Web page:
- Because the majority of Astrid’s armor is made of leather, we decided to use brown as our base spray paint color. This way, all of the brown leather parts would show through the more finely-painted details. Just like with the Plasti-Dip, the prep was minimal because we would be spraying the entire surface of each piece, details included. We set our pieces on our cardboard and got ready to spray.
- Using the same spraying method we did with our Plasti-Dip, we covered our armor pieces with several coats of our brown spray paint using even, sweeping motions from 10-12 inches above the foam. Once the color was layered and opaque, we let our pieces dry completely before going in for a little more detail before adding more color. Even though you’re SO close to being done with the piece, you really have to resist the urge to spray heavily to get it done quicker as the results will simply not be as good. For us, it took four coats to get the coverage we wanted. Also, remember to spray in a well-ventilated room so the fumes don’t build up.
- We’ve talked about weathering in past tutorials—it’s the technique we use to make foam look worn and realistically dirty like metal or leather would be. Before moving on to our metallic colors, we took some black acrylic paint (Liquitex Heavy Body Acrylic Paint) and dry-brushed it into the cracks we carved between our dragon scales with our soldering iron to make the crevasses look deeper and more weathered. After brushing the paint on, we wiped off the excess with a paper towel, not leaving too much pigment behind. We just wanted enough to give our “leather” a grittier look
Step 3: Painting the Details with Acrylics
Finally, we were ready to add the color, dimension, and detail that would make our armor really match Astrid’s. With the spray paint dry and weathering done, we got out our bottles of acrylic paint and some clean brushes to tackle the final coat of paint. We used the FolkArt Multi-Surface Acrylics from Plaid because they work on almost any surface you can imagine, it has the nice satin finish we wanted, and because once it cures it won’t rub off (so we wouldn’t need to spray it with a protective coating). Here’s how we did that:
- We started with our dragon scales. First, we squirted out some of our teal metallic acrylic paint (6311 – Teal Topaz) onto a piece of cardboard we were using as our palette. You could use a real palette or a paper plate, too. Using a small brush, we started carefully painting the teal onto the tops of the dragon scales. This process is a lot more precise than spray painting, so we had to be cautious not to get paint down into the cracks between the scales where we wanted the brown to show through.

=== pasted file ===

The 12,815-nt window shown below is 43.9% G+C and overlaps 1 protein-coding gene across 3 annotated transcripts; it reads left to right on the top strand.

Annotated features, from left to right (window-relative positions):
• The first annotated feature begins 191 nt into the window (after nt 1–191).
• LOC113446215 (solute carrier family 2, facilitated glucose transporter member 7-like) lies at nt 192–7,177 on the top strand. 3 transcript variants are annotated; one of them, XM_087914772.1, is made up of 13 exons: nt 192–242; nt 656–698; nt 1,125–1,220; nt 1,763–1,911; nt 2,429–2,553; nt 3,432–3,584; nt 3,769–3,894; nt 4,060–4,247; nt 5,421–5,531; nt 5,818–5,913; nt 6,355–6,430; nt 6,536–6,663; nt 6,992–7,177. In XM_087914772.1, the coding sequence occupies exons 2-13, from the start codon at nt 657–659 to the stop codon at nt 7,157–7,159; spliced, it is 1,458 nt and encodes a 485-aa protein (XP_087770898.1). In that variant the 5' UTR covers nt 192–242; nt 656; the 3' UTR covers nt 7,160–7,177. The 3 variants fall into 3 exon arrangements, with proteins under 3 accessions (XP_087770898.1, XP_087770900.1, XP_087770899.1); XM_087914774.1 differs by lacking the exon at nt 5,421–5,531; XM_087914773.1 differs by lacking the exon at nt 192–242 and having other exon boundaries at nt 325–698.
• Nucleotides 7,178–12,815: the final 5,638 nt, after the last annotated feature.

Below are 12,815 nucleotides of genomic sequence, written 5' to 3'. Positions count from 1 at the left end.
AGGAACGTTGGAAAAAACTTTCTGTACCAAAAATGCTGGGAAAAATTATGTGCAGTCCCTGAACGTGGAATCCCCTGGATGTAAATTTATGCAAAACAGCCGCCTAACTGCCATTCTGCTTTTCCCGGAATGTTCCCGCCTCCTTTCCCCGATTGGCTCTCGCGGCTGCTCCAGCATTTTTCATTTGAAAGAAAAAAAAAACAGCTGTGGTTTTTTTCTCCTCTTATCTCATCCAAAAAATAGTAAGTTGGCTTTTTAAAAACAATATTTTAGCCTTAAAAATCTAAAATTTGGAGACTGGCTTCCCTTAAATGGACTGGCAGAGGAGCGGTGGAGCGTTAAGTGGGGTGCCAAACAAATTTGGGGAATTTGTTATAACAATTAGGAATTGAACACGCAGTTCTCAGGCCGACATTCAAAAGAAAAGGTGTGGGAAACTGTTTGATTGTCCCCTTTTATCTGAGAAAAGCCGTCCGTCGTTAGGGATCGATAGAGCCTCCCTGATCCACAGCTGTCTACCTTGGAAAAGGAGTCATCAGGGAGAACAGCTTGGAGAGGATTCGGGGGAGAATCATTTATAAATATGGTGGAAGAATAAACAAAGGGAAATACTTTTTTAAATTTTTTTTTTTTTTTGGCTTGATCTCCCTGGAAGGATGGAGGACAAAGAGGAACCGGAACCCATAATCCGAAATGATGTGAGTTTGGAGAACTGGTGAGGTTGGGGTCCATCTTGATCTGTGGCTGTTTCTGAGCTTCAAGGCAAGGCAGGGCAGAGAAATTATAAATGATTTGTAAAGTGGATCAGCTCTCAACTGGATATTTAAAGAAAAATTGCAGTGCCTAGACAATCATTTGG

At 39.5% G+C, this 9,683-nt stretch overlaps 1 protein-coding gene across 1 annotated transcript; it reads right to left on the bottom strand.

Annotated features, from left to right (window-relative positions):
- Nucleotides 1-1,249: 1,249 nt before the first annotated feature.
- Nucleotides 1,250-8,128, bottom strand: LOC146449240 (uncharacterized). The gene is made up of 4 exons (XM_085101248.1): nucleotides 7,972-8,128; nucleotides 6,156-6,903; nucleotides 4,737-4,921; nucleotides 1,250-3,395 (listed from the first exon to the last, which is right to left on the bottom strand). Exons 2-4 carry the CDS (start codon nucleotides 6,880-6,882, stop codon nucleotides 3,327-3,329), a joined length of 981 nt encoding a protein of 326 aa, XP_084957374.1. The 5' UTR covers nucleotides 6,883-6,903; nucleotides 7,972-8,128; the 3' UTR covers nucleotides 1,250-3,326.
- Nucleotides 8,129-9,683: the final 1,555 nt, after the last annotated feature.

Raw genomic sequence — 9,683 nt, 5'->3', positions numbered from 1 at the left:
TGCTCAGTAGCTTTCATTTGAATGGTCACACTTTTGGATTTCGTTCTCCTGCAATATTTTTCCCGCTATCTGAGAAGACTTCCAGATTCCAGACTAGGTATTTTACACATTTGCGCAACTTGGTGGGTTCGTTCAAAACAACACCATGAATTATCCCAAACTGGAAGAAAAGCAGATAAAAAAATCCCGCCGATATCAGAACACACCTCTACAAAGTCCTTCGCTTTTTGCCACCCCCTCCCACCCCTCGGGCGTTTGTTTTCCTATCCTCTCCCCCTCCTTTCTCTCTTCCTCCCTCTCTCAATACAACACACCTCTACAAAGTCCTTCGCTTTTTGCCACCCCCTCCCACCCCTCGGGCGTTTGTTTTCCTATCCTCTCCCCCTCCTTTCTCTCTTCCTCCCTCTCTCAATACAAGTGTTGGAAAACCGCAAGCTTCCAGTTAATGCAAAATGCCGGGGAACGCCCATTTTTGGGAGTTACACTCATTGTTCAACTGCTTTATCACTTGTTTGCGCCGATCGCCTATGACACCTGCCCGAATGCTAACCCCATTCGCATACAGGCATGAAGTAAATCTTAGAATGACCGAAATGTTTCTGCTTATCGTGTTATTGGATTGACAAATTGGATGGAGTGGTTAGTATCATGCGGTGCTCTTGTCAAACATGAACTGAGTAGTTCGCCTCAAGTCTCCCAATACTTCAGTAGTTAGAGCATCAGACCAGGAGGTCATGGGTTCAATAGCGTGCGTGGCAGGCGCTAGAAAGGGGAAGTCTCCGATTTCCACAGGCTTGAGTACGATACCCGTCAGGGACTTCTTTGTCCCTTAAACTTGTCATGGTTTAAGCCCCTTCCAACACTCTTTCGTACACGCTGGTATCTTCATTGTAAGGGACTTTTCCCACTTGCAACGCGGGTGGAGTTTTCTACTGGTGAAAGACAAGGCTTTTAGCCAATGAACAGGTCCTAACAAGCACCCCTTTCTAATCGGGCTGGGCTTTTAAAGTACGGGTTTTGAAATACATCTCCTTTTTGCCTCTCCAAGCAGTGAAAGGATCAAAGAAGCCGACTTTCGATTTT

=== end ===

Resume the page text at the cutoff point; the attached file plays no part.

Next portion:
- Once all of the scales were painted teal but not quite dry, we poured out some of our purple (6313 – Tanzanite) and green (6310 – Malachite) metallics to add some more dimension. We used our paintbrush to add pops of green and purple across the tops of the scales, mixing them in with the blue to create a custom, shifting color that matched Stormfly’s scales from the movie. We switched between adding one accent color at a time and dipping our brush in both colors side-by-side for a gradient look.
- After the scales were finished, the lighter brown leather details were the only ones left to paint. We used our reference photos to custom mix the shade of tan we wanted using a few different acrylic colors. We just kept adding and mixing the paint until we were satisfied. Then we brushed it onto the appropriate details, like the spikes on Astrid’s wrist guards, being careful not to get any tan on our scales or brown “leather.” We also painted the necessary screw head details silver the same way we did on Astrid’s axe. All we did was spray out a little silver spray paint onto a piece of cardboard and brush it over the tops of the googly-eye screw heads.
- Once all of our acrylics were dry, we went back in for one last round of dry-brush weathering. Using black and brown acrylics, we dabbed some paint onto the darker leather pieces and wiped the excess away with a paper towel until we were happy with how our “leather” looked.